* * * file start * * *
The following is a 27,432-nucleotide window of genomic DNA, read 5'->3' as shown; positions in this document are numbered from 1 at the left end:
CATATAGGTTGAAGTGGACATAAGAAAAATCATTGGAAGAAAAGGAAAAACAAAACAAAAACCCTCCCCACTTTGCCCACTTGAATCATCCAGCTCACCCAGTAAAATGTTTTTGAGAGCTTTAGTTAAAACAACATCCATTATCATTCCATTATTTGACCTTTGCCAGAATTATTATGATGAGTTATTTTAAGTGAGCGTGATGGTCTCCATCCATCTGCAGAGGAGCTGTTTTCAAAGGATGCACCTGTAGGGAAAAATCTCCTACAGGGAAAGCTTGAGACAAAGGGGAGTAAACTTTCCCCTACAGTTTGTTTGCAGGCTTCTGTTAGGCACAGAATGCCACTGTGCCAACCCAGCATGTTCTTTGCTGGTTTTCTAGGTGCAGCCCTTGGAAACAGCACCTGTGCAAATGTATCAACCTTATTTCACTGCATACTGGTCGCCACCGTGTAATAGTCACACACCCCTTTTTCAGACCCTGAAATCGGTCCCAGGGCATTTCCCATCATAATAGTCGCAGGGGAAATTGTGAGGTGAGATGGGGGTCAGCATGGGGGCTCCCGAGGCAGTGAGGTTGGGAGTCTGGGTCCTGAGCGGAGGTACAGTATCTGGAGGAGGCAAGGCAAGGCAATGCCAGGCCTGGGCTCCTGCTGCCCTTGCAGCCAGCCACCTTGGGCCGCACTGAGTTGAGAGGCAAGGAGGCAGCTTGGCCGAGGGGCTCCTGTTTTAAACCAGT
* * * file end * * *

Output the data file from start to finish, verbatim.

The following is a 27,432-nucleotide window of genomic DNA, read 5'->3' as shown; positions in this document are numbered from 1 at the left end:
CATATAGGTTGAAGTGGACATAAGAAAAATCATTGGAAGAAAAGGAAAAACAAAACAAAAACCCTCCCCACTTTGCCCACTTGAATCATCCAGCTCACCCAGTAAAATGTTTTTGAGAGCTTTAGTTAAAACAACATCCATTATCATTCCATTATTTGACCTTTGCCAGAATTATTATGATGAGTTATTTTAAGTGAGCGTGATGGTCTCCATCCATCTGCAGAGGAGCTGTTTTCAAAGGATGCACCTGTAGGGAAAAATCTCCTACAGGGAAAGCTTGAGACAAAGGGGAGTAAACTTTCCCCTACAGTTTGTTTGCAGGCTTCTGTTAGGCACAGAATGCCACTGTGCCAACCCAGCATGTTCTTTGCTGGTTTTCTAGGTGCAGCCCTTGGAAACAGCACCTGTGCAAATGTATCAACCTTATTTCACTGCATACTGGTCGCCACCGTGTAATAGTCACACACCCCTTTTTCAGACCCTGAAATCGGTCCCAGGGCATTTCCCATCATAATAGTCGCAGGGGAAATTGTGAGGTGAGATGGGGGTCAGCATGGGGGCTCCCGAGGCAGTGAGGTTGGGAGTCTGGGTCCTGAGCGGAGGTACAGTATCTGGAGGAGGCAAGGCAAGGCAATGCCAGGCCTGGGCTCCTGCTGCCCTTGCAGCCAGCCACCTTGGGCCGCACTGAGTTGAGAGGCAAGGAGGCAGCTTGGCCGAGGGGCTCCTGTTTTAAACCAGT